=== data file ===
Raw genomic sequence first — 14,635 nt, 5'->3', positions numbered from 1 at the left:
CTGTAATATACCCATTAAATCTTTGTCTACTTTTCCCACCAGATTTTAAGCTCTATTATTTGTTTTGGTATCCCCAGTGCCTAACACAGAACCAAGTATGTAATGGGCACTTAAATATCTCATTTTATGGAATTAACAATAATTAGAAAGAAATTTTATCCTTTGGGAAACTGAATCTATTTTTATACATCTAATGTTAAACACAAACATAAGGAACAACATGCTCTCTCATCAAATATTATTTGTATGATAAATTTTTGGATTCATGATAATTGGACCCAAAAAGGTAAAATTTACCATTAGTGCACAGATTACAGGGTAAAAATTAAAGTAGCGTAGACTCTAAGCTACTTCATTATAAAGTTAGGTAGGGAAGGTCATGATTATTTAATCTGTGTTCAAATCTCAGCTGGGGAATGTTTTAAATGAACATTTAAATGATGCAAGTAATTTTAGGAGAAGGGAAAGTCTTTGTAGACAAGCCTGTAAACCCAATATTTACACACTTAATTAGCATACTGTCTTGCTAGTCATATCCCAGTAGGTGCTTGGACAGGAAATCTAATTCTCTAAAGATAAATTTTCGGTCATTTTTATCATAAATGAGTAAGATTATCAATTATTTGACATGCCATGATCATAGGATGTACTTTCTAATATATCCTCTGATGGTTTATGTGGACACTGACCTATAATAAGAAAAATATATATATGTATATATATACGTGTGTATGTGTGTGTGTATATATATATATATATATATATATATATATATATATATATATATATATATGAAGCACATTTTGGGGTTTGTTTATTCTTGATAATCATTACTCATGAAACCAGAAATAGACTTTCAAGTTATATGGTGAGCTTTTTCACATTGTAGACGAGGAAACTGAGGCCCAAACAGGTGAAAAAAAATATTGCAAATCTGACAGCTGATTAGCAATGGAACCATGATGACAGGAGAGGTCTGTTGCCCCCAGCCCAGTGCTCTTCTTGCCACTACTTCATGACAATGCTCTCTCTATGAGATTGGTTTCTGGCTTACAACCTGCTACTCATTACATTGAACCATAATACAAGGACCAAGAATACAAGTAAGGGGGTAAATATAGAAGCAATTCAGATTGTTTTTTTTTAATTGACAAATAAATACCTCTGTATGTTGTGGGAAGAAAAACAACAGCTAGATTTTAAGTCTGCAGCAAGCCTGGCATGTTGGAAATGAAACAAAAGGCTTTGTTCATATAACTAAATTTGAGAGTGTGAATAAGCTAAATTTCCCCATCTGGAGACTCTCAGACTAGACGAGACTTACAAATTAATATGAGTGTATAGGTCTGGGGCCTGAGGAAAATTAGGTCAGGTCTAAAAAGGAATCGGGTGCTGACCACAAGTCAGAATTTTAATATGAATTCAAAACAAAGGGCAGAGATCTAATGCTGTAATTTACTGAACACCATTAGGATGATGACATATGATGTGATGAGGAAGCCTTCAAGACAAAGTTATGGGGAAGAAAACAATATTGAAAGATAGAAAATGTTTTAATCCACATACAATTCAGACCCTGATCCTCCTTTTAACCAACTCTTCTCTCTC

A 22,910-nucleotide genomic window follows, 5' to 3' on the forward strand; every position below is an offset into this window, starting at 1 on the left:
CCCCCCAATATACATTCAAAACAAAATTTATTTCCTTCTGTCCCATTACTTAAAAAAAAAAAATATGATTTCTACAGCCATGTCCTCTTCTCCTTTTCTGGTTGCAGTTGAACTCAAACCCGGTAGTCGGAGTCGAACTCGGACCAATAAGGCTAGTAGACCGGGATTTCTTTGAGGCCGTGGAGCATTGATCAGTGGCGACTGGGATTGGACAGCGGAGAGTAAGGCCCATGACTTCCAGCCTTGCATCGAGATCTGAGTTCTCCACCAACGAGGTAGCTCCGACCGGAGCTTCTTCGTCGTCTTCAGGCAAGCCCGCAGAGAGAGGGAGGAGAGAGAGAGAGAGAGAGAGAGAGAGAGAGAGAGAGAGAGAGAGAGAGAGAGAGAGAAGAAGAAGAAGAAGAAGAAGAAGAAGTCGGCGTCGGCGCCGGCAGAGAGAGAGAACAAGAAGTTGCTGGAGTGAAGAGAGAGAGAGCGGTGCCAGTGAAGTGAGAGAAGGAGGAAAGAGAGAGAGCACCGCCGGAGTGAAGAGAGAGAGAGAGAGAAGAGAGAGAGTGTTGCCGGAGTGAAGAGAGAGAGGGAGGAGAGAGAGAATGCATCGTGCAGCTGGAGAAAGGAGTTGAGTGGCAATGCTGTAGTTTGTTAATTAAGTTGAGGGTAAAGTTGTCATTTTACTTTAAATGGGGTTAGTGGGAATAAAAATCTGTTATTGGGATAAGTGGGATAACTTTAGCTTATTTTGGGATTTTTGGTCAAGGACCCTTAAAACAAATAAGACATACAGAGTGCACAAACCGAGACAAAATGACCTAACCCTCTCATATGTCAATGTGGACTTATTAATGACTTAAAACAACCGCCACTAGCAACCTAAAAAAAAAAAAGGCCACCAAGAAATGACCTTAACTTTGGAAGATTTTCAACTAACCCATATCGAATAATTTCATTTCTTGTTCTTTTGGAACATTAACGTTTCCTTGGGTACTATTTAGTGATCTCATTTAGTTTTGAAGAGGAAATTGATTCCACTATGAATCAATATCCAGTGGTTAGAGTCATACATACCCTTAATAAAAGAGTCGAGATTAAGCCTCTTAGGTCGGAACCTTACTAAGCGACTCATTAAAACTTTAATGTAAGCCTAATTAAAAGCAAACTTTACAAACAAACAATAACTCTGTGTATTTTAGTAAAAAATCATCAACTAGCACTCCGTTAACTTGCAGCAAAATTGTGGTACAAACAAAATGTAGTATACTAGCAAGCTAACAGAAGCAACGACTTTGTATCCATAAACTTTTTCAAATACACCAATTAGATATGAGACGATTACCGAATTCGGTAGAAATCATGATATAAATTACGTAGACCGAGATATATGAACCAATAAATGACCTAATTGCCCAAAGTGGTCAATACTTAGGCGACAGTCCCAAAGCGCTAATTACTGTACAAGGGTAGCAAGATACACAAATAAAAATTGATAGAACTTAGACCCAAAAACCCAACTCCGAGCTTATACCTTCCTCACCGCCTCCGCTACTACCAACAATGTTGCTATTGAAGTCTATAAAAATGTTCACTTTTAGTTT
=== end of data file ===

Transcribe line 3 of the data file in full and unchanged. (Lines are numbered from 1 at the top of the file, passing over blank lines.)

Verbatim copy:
A 22,910-nucleotide genomic window follows, 5' to 3' on the forward strand; every position below is an offset into this window, starting at 1 on the left: